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I believe I remember the answer is surprisingly $\displaystyle \frac{1}{e}$ when calculating some permutation when people are switching hats. Do you know what I'm talking about?

It's supposedly applied mathematics where a number of people are switching hats and surprisingly a probability turn out to be $\displaystyle \frac{1}{e}$ or likewise.

Can you inform more about this?

Update

Well I found it and I think it's surprsing that it's 1/e: http://books.google.se/books?id=OVkoCcszEZ0C&pg=PA39&dq=hat&redir_esc=y#v=onepage&q=hat&f=false

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Maybe look at the Wikipedia article on derangements. –  André Nicolas Jan 30 '13 at 7:34
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Also called by various other names. –  Glen_b Jan 30 '13 at 7:48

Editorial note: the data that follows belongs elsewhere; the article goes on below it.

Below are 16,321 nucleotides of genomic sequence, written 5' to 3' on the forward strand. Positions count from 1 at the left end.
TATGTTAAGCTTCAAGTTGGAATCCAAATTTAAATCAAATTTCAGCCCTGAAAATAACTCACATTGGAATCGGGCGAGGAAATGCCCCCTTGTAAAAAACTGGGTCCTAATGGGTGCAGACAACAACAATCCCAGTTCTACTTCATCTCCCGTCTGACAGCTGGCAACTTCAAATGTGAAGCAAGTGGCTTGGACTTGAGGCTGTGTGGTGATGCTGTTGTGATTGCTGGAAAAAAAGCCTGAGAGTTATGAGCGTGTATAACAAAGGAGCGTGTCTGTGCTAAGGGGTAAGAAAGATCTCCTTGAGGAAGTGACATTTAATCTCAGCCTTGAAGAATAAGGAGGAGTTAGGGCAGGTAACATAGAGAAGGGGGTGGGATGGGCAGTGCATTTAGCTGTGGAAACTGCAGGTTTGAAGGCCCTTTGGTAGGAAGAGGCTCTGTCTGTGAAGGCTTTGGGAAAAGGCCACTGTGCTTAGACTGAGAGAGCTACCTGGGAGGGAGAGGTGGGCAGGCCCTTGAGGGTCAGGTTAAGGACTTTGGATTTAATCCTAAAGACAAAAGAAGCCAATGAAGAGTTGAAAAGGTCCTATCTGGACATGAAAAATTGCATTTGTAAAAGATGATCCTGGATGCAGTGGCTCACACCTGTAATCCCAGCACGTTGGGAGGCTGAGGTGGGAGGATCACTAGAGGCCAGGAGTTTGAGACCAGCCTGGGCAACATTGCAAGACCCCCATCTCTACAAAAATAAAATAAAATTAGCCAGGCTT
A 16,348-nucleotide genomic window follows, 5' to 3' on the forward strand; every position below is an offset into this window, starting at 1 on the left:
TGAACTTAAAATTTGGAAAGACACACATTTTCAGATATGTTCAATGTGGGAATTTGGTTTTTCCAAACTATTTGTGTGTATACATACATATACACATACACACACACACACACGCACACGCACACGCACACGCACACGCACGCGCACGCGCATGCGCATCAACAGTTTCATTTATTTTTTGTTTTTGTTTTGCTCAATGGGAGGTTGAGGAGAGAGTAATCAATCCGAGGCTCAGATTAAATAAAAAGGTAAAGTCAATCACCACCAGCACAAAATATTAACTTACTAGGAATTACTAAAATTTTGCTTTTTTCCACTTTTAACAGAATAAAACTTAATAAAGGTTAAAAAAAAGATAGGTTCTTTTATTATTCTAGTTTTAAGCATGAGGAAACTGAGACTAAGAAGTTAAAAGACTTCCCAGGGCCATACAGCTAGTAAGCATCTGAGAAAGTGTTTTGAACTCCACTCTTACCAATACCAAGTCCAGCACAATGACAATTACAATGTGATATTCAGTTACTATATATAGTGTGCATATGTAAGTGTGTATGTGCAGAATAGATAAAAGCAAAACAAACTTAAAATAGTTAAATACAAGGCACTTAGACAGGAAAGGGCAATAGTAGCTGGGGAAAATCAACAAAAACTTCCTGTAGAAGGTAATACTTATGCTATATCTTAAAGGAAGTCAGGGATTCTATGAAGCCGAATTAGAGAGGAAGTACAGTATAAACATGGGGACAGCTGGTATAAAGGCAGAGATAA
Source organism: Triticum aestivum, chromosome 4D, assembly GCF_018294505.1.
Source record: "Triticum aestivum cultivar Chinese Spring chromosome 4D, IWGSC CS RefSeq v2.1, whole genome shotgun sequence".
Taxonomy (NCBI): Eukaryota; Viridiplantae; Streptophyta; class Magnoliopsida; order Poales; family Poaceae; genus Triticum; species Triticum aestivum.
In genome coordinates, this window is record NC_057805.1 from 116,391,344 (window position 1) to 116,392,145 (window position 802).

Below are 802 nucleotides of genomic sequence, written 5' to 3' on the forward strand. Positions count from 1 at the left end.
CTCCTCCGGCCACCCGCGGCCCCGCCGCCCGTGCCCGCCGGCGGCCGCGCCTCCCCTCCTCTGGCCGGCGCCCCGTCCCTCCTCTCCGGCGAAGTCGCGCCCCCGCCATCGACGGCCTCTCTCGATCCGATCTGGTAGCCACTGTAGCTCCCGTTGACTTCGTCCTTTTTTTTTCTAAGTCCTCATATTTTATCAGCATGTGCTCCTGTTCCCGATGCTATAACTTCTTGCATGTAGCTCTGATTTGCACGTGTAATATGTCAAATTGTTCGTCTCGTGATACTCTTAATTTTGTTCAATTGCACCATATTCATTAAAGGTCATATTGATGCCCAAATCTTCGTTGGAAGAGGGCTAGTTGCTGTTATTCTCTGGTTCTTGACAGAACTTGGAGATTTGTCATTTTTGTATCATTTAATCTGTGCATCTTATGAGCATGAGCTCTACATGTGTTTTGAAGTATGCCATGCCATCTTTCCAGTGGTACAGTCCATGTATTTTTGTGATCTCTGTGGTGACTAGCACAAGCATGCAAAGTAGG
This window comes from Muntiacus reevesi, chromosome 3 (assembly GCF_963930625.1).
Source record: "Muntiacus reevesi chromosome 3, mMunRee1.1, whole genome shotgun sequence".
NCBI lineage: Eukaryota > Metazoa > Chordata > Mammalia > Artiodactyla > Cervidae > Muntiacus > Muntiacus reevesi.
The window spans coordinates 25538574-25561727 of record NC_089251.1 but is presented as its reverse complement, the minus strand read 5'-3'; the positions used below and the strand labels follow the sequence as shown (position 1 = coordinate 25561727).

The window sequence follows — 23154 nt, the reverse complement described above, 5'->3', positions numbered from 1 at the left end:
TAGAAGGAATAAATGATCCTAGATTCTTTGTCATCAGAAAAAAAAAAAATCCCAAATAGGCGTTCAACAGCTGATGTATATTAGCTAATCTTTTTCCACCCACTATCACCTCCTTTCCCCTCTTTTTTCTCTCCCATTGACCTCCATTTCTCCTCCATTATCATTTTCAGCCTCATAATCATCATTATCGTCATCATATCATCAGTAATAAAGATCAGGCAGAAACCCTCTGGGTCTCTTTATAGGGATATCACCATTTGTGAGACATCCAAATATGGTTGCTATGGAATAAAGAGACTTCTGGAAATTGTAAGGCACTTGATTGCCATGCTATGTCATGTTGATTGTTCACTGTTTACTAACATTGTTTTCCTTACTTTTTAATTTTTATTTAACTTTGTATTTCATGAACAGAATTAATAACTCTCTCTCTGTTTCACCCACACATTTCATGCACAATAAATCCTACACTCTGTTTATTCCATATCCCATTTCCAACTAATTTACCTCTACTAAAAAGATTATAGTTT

1 Answer 1

up vote 2 down vote accepted

I think you are taking about this problem:

At a party $n$ men take off their hats. The hats are then mixed up and each man randomly selects one. What is the probability that no man select their own hat. Also show that if $n$ is tends to $\infty$, then the probability will become $ 1 \over e$.

To solve this problem use Poincare's Theorem. Normally your probability will be $$p=\sum_{k=0}^n\frac{(-1)^k}{k!}$$ and note that $$\lim_{n \to \infty} \sum_{k=0}^n \frac{(-1)^k}{k!}= \frac{1}{e}$$

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Yes, thank you, now I only wanna grasp what e has to do with it. –  909 Niklas Jan 30 '13 at 7:31
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@NickRosencrantz : I edit my answer. Again if you face any problem then tell me. –  A.D Jan 30 '13 at 7:35

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